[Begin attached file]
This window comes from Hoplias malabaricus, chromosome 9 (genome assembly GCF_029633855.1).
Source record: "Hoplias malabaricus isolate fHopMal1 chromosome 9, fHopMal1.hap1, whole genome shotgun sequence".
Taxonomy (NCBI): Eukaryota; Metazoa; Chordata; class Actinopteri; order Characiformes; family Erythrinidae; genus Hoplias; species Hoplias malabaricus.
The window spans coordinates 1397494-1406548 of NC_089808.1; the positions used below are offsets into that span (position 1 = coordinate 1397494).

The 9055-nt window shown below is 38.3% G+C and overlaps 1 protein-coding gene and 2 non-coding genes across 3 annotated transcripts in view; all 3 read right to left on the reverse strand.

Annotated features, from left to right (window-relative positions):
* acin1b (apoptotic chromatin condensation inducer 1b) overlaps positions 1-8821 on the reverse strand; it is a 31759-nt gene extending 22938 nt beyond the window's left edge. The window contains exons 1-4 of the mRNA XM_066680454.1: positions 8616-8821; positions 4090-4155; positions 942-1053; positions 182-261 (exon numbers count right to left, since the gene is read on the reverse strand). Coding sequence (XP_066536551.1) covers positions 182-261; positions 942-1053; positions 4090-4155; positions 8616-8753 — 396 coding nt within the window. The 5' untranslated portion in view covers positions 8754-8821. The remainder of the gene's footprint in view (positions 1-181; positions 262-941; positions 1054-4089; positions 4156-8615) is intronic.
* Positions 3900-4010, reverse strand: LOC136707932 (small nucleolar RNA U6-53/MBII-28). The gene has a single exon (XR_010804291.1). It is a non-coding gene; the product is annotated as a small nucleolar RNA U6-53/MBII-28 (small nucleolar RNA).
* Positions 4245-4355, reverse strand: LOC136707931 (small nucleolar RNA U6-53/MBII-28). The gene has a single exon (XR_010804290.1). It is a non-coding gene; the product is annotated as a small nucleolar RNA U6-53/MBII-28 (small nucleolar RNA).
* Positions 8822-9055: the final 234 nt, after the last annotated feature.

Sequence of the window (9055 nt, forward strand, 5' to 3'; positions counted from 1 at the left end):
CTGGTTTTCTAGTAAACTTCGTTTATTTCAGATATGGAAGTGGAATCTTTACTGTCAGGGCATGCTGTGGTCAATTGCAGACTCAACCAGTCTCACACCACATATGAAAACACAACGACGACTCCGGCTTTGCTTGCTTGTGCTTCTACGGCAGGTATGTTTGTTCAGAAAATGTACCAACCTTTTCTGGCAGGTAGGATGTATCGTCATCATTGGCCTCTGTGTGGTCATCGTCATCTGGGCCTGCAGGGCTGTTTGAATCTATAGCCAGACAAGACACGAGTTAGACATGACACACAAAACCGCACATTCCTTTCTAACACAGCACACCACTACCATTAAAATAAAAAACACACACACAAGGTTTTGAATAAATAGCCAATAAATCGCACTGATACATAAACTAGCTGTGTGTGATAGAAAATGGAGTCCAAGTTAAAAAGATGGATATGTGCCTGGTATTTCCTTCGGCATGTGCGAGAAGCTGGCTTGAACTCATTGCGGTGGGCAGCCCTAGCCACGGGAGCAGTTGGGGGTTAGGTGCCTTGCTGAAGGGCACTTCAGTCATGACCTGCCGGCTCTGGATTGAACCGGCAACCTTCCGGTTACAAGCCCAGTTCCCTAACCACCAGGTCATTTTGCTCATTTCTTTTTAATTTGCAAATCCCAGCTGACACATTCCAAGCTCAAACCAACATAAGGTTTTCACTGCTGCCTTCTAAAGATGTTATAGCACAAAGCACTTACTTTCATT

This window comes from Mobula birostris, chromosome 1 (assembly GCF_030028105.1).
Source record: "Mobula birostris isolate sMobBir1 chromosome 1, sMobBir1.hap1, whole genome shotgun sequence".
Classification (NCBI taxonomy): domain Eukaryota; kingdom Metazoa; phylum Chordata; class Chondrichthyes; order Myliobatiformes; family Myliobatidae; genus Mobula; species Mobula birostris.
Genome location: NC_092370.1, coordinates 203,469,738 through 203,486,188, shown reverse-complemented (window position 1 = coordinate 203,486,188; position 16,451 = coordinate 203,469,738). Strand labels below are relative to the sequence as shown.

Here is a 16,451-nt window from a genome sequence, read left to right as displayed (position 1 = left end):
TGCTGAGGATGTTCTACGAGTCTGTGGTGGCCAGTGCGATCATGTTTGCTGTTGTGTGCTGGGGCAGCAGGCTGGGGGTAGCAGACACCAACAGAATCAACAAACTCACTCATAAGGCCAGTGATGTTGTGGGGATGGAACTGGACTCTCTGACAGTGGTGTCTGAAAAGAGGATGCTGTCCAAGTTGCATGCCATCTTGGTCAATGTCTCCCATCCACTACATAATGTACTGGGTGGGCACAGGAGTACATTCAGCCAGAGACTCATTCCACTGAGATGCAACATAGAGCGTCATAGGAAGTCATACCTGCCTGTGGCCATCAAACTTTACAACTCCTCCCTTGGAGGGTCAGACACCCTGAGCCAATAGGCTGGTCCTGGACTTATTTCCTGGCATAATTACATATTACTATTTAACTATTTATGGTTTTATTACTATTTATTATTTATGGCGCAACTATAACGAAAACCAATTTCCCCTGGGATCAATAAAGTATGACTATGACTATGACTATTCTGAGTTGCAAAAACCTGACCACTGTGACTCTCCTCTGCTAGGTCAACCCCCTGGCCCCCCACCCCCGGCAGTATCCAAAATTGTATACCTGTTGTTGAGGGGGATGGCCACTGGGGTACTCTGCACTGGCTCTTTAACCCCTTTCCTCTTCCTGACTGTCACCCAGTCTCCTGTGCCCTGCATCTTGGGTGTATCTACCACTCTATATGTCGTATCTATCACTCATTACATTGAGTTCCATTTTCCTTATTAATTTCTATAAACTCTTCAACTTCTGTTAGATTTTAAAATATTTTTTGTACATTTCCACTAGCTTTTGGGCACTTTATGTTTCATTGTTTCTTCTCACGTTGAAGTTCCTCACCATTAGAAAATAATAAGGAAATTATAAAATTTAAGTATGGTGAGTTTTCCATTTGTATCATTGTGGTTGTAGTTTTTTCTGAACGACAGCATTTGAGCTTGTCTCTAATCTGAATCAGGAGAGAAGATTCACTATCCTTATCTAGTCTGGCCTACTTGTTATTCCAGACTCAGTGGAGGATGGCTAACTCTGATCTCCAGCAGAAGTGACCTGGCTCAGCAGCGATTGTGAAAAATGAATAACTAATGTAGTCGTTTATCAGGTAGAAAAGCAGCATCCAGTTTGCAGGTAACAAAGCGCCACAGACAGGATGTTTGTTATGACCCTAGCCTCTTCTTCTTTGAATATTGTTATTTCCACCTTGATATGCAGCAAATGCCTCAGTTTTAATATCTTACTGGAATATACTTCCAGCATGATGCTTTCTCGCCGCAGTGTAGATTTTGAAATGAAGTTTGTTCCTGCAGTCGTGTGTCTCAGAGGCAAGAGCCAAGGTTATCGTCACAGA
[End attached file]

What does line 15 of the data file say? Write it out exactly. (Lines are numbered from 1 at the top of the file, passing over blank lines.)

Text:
Classification (NCBI taxonomy): domain Eukaryota; kingdom Metazoa; phylum Chordata; class Chondrichthyes; order Myliobatiformes; family Myliobatidae; genus Mobula; species Mobula birostris.